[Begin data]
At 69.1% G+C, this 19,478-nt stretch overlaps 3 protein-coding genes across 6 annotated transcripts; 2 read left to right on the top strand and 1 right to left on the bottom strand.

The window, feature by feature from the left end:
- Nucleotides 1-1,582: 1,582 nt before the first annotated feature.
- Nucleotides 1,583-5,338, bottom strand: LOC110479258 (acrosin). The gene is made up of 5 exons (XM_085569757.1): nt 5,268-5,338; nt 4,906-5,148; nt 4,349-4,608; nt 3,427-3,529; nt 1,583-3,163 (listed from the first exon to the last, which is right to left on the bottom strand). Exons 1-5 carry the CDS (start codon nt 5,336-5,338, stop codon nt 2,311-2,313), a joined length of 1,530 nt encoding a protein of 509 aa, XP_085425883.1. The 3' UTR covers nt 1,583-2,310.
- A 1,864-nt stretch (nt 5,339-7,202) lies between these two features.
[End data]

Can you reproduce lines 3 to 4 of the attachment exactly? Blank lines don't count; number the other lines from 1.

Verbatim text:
- Nucleotides 1-1,582: 1,582 nt before the first annotated feature.
- Nucleotides 1,583-5,338, bottom strand: LOC110479258 (acrosin). The gene is made up of 5 exons (XM_085569757.1): nt 5,268-5,338; nt 4,906-5,148; nt 4,349-4,608; nt 3,427-3,529; nt 1,583-3,163 (listed from the first exon to the last, which is right to left on the bottom strand). Exons 1-5 carry the CDS (start codon nt 5,336-5,338, stop codon nt 2,311-2,313), a joined length of 1,530 nt encoding a protein of 509 aa, XP_085425883.1. The 3' UTR covers nt 1,583-2,310.